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@Work: Angel Morales Windshield Repair

July 4, 2006 – Angel Morales' cell phone number is on speed dial with many of St. Croix's motorists.
He is the licensed owner of Angel Morales Windshield Repair, which offers a little-known but highly demanded service for motorists: repairing a dent here, a ding there on car windshields in as little time as half an hour — and at a fraction of what it would cost to replace the windshield entirely.
Morales, who works a full-time job at Superior Court, said that his windshield repair job happened by chance when he was the car parts manager at Hendrick's Honda in LaGrande Princess.
"The car parts at Hendrick's would usually come wrapped in newspapers and I would read them to find out what was happening stateside," Morales said recently while fixing a small crack in a Toyota Rav IV under a tree for shade – a must in windshield repair because heat expands glass.
Morales said that while reading the newspapers, he came across a telephone number for a stateside windshield repair company and applied to take the certified course being advertised.
A few thousand dollars later – the cost of the starter kit – his business took off. Morales said that he sought a local business license and since 1992 has been the person that motorists call to fix their vehicles' windshields.
Morales said he has contracts with Avis and Hertz rental car companies and even the V.I. Water and Power Authority. And, on any given week he gets six to eight calls — a little over 30 calls a month from motorists. The charge starts at $100 for a small crack, five to eight inches in length.
"You never know when a rock is going to hit your windshield and leave a crack. And some customers have said that their insurance companies won't pay for cracks in the windshield," he said.
Lori Sparks, a claims manager with Marshall & Sterling Insurance, who spoke in general about insurance coverage, said insurance companies generally cover windshield repairs, but there is an "if" aspect.
"If the person has the proper [comprehensive] coverage, yes, it's covered, " she said.
Still, Morales said, insured motorists will usually not make a claim, fearing that their insurance premium would increase.
"Even if the insurance pays, people say they don't want to make a claim over something so minor and risk increasing their cost of insurance," he said. "So I get called to fix it and they move on."
Morales said that when potential customers call for his services he will make an initial inspection in order to know if it can be repaired. The sooner a small crack is fixed the better, he said.
"I recommend repair immediately because some cracks also spread immediately," Morales said. "Some cracks will stay as-is for months or years … without spreading, but you're taking a chance, obviously."
Morales said one motorist went nearly three years with a small crack in her windshield until her young son swatted at a mosquito "and the little crack just became a long crack."
Fortunately, he was able to fix it, he said.
Morales shared these tips for motorists to follow if their windshield sustains a crack that can be repaired.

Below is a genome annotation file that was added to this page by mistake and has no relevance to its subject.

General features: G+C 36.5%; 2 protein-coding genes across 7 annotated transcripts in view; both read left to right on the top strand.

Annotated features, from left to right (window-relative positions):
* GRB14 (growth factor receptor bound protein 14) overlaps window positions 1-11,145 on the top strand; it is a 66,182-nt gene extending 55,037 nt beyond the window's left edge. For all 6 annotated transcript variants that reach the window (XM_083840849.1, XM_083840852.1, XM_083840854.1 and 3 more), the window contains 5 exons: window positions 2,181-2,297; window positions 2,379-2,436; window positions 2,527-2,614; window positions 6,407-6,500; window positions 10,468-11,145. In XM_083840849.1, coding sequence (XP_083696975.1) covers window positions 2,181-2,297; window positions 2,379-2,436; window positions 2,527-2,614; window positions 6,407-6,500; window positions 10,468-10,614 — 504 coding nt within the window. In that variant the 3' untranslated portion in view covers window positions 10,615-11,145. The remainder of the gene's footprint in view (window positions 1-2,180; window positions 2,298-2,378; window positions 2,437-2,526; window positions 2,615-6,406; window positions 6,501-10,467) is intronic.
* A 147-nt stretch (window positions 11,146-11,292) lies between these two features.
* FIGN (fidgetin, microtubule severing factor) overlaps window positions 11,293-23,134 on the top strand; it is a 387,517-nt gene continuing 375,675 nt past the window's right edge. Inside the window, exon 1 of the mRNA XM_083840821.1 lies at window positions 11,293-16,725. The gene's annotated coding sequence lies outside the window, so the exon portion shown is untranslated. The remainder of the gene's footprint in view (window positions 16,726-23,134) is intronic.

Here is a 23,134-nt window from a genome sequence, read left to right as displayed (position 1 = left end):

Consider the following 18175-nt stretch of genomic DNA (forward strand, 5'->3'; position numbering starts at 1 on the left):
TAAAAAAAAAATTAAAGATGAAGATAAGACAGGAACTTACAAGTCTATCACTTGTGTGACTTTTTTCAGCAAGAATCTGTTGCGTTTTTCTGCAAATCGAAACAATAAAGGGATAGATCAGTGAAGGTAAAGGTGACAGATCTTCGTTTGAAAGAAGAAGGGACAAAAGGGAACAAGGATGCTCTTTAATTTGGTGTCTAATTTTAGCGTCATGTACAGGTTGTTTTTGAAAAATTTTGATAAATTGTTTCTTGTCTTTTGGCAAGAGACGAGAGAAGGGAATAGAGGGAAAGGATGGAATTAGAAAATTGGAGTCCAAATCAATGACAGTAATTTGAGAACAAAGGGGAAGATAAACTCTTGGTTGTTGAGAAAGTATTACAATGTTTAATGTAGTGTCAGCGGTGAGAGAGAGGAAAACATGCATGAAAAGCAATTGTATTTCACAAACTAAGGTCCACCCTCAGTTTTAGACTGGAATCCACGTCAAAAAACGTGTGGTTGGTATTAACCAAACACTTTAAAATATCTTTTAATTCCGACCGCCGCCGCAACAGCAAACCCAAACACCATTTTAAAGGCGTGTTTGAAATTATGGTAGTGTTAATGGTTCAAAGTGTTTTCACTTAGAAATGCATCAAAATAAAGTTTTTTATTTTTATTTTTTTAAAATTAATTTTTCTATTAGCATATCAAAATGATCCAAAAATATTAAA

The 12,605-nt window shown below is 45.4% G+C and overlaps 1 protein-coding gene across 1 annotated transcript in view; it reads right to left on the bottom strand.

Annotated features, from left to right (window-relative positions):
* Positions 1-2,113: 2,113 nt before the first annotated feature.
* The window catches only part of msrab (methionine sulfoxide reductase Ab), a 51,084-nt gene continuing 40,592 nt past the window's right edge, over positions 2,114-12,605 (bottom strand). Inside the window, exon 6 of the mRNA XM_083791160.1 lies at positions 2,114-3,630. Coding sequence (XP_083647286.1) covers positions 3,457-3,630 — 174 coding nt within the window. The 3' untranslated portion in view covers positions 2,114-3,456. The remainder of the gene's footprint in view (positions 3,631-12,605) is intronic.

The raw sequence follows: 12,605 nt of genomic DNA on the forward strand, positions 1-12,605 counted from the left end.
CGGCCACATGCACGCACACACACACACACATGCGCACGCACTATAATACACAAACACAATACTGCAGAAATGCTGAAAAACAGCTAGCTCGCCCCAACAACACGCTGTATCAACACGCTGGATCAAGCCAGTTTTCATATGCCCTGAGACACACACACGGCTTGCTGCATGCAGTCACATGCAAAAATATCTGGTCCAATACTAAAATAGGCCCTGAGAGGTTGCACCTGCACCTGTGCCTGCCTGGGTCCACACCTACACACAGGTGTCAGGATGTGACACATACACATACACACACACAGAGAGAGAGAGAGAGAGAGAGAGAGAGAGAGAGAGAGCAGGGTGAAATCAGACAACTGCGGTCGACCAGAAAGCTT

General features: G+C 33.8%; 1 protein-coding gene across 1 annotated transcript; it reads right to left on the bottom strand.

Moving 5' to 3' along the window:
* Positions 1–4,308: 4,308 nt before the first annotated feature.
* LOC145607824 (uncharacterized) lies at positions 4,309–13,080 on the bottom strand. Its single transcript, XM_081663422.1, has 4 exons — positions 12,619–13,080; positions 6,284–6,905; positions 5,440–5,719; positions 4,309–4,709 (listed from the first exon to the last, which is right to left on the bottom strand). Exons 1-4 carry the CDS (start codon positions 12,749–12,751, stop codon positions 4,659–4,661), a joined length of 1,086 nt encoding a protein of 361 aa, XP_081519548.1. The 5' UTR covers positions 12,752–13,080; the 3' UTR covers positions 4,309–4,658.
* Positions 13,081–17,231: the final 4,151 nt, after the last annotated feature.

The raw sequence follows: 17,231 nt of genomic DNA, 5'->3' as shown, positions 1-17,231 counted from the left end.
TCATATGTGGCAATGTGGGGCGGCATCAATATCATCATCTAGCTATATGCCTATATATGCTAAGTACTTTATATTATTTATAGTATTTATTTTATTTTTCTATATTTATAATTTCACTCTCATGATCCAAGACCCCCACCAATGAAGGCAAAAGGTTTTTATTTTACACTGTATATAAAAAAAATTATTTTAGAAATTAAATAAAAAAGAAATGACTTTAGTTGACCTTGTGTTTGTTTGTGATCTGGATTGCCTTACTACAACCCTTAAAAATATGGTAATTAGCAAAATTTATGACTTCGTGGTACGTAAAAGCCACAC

–Leave the vehicle's windows cracked to enable air to circulate. Windshields swell with heat, but this is not visible to the naked eye.
–Do not drive at an excessive speed because air will get in a cracked windshield and do more damage.
–Park in shaded areas if possible and get the crack repaired immediately.
Windshield repair work is "challenging" because no two cracks are the same, Morales said, adding that small dents or cracks cost less and takes less time than larger cracks.
He also repairs cracks that take the shape of a spider's web — as long as the glass isn't completely broken. Morales explained that windshields are manufactured with three layers – the two outer layers basically contain some form of plastic to keep the glass (the inner layer) from shattering on impact.
As long as the glass isn't completely broken, as in gaping holes, chances are that it is repairable, he said.
Morales said he uses resin, among other tricks of the trade, to stop the movement of the crack and that once finished, is more aesthetically pleasing.
"The crack won't be gone completely, but it will look better," he said.
And Morales guarantees the job he does.
"I am so sure of the work that I guarantee it for the life the owner has the vehicle or their money back," he said.
Morales said he has never had to give back fees over the 14 years that he's been repairing windshields. Rather, he said, business has steadily increased because of the demand. In fact, he is considering expanding to St. Thomas and looking for a partner to do just that.
"Initially I would have to train the person," Morales said, adding that eventually the person would be able to branch out on their own.
He said when he retires from government, he plans to go into the business full time. For now, he says, he takes calls on weekday afternoons and especially on weekends. He can go to the customer or the customer can come to him. All that is needed is a shaded area, he said.
And, he aims to please.
"At the end of the job, all I want is a satisfied customer," he said, adding that much of his business clientele has been amassed via word of mouth. "One person would tell another person about being satisfied with my work and the calls keep coming."
To reach Morales, call (340) 332-1039.
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